{⋆★⋆} MG Cheatham, Benjamin F.

Benjamin Franklin Cheatham

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Born: October 20, 1820

Birth Place: Nashville, Tennessee

Father: Leonard Pope Cheatham 1792 – 1863

Mother: Elizabeth Davis Robertson 1796 – 1881

Wife: Anna Bell Robertson 1838 – 1888
(Buried: Mount Olivet Cemetery, Nashville, Tennessee)​

Children:

Benjamin Franklin Cheatham Jr. 1867 – 1944​
(Buried: Arlington National Cemetery, Arlington, Virginia)​
Patton Robertson Cheatham 1869 – 1914​
(Buried: Mount Olivet Cemetery, Nashville, Tennessee)​
Joseph Johnston Cheatham 1872 – 1942​
(Buried: Arlington National Cemetery, Arlington, Virginia)​
Medora Cheatham Hodgson 1878 – 1969​
(Buried: University of South Cemetery, Sewanee, Tennessee)​
Alice Cheatham Malone 1880 – 1906​
(Buried: Mount Olivet Cemetery, Nashville, Tennessee)​

Occupation before War:

1846 – 1848: Served in the Mexican War rising to Colonel
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Participated in the California Gold Rush​
Farmer in Tennessee​
Brigadier General in Tennessee State Militia​

Civil War Career:

1861 – 1862: Brigadier General of Confederate Army Infantry​
1861: Participated in the Battle of Belmont, Missouri​
1862 – 1865: Major General of Confederate Army Infantry​
1862: Slightly wounded during the Battle of Shiloh, Tennessee​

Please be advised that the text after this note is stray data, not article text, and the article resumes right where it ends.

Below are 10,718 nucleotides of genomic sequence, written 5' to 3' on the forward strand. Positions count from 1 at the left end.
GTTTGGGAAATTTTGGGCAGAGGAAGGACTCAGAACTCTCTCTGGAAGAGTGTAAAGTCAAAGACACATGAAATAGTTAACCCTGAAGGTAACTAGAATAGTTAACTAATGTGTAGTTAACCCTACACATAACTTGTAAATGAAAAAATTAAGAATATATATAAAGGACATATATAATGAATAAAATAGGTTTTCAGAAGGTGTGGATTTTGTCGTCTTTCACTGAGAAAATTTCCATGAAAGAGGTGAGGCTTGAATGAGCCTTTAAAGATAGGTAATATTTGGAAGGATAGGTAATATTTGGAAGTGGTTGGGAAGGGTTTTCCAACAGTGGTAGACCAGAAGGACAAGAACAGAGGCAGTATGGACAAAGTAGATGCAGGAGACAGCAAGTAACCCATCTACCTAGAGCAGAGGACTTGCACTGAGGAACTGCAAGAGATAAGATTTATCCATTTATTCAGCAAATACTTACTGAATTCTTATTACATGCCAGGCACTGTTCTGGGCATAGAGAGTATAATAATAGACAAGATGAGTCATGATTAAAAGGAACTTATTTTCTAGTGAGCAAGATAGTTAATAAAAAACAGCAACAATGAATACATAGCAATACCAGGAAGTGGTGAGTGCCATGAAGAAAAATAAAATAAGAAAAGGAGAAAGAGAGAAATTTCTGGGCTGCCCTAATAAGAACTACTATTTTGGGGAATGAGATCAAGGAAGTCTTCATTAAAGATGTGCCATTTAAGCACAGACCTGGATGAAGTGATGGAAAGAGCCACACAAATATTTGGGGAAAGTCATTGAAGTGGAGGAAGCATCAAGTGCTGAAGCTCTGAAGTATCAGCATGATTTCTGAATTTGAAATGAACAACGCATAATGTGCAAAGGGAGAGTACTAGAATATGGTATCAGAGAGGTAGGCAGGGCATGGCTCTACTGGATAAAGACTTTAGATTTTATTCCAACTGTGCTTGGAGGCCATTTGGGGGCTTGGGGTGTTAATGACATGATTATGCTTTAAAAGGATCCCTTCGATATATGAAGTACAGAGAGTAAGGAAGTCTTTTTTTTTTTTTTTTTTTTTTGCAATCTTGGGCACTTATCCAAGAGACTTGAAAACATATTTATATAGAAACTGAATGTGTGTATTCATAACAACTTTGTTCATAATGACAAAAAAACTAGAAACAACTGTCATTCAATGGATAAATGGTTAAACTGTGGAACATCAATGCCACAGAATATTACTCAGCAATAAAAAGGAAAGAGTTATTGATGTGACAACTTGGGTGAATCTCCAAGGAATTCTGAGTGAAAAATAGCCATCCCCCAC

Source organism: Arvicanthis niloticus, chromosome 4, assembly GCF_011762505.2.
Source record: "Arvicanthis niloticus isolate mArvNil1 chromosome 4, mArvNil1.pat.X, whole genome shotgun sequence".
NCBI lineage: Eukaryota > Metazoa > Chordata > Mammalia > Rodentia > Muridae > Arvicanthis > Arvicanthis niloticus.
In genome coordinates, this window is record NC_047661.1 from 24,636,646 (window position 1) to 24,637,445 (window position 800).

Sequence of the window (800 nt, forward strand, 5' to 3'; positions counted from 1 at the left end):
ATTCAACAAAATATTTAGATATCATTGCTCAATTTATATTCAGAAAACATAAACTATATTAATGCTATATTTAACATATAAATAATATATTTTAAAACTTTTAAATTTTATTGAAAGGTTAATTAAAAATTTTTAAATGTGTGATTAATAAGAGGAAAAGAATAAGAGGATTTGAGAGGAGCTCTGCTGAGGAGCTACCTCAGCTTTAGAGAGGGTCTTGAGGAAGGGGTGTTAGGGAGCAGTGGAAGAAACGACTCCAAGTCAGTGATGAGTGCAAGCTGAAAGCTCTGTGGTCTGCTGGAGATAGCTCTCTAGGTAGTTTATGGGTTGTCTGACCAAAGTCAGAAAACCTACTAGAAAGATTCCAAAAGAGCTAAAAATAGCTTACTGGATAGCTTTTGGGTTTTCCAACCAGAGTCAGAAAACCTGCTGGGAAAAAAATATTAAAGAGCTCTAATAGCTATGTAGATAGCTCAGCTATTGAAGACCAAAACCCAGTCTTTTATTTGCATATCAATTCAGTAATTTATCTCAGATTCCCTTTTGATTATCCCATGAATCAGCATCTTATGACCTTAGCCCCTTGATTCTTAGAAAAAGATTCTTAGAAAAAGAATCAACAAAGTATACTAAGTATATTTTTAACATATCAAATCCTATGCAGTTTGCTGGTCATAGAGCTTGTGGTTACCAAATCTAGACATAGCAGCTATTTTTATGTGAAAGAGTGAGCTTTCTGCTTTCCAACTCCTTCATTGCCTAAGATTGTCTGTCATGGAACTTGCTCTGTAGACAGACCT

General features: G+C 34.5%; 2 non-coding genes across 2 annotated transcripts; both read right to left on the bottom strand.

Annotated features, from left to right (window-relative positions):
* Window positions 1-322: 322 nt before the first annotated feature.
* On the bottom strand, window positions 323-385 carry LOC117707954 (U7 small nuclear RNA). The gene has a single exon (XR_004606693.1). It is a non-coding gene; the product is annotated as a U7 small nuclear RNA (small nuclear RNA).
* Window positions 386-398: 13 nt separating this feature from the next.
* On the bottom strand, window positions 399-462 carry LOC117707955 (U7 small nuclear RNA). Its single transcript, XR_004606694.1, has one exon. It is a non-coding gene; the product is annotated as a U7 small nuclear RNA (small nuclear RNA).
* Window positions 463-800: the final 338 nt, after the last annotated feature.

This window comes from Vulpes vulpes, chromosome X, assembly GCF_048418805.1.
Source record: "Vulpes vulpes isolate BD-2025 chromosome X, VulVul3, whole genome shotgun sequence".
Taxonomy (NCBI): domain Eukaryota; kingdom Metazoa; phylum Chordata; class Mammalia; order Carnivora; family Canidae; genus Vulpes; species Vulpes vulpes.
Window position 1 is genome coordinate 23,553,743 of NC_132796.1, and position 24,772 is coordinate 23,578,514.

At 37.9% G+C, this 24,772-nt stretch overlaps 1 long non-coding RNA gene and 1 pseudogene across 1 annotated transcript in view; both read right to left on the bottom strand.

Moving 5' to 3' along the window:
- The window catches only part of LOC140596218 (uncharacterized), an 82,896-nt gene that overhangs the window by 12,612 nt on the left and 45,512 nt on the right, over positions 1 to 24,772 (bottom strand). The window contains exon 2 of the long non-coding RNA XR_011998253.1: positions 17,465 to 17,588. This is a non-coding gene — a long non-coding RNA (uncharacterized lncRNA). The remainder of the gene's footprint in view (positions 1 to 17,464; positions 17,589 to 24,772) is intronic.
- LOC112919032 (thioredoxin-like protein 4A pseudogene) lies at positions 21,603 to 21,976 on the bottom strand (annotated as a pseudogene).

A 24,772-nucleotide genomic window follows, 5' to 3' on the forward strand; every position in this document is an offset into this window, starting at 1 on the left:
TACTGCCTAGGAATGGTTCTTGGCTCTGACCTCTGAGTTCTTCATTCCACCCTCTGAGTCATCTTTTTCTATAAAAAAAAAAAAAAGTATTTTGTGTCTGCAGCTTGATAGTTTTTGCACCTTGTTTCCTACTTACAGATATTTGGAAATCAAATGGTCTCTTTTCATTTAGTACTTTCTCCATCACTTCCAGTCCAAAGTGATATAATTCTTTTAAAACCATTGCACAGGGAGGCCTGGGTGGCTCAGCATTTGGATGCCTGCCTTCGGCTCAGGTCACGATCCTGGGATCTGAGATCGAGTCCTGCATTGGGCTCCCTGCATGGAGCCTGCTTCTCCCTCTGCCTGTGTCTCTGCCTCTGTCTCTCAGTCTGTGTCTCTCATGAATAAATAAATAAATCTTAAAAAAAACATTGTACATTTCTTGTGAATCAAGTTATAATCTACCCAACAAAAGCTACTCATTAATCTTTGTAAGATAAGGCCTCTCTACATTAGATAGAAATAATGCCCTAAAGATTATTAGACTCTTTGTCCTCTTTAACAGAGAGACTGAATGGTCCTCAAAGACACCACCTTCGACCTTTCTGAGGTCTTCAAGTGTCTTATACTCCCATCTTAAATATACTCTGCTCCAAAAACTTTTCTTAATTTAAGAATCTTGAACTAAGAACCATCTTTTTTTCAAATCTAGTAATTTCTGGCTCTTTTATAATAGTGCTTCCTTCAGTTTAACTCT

1862: Participated in the Battle of Perryville, Kentucky​
1862 – 1863: Participated in the Battle of Stones River, Tennessee​
1863: Participated in the Battle of Chickamuga​
1864: Participated in the Battle of Kennesaw Mountain, Georgia​
1864: Wounded during the Battle of Ezra Church​
1864: Participated in the Battle of Franklin, Tennessee​
1864: Participated in the Battle of Nashville, Tennessee​
1865: Participated in the Carolinas Campaign​
1865: Surrendered with General Joseph Johnston in North Carolina
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Occupation after War:

Superintendent of Tennessee State Prison​
1885 – 1886: United States Postmaster for Nashville, Tennessee​

Died: September 4, 1886

Place of Death: Nashville, Tennessee

Cause of Death: Heart Disease

Age at time of Death: 65 years old

Burial Place: Mount Olivet Cemetery, Nashville, Tennessee

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General Cheatham 1.jpg


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Joined
Sep 15, 2018
Location
South Texas
He was a divisional commander since Belmont but as a Major General but temporarily led the right wing, Army of the Mississippi. at Perryville and Murphreesboro. Chattanooga was the one major action that He missed. He took over the Corps when Hardee transferred due to his conflict with Bragg. When the army was reorganized and consolidated on April 9, 1865 he was reduced to division command.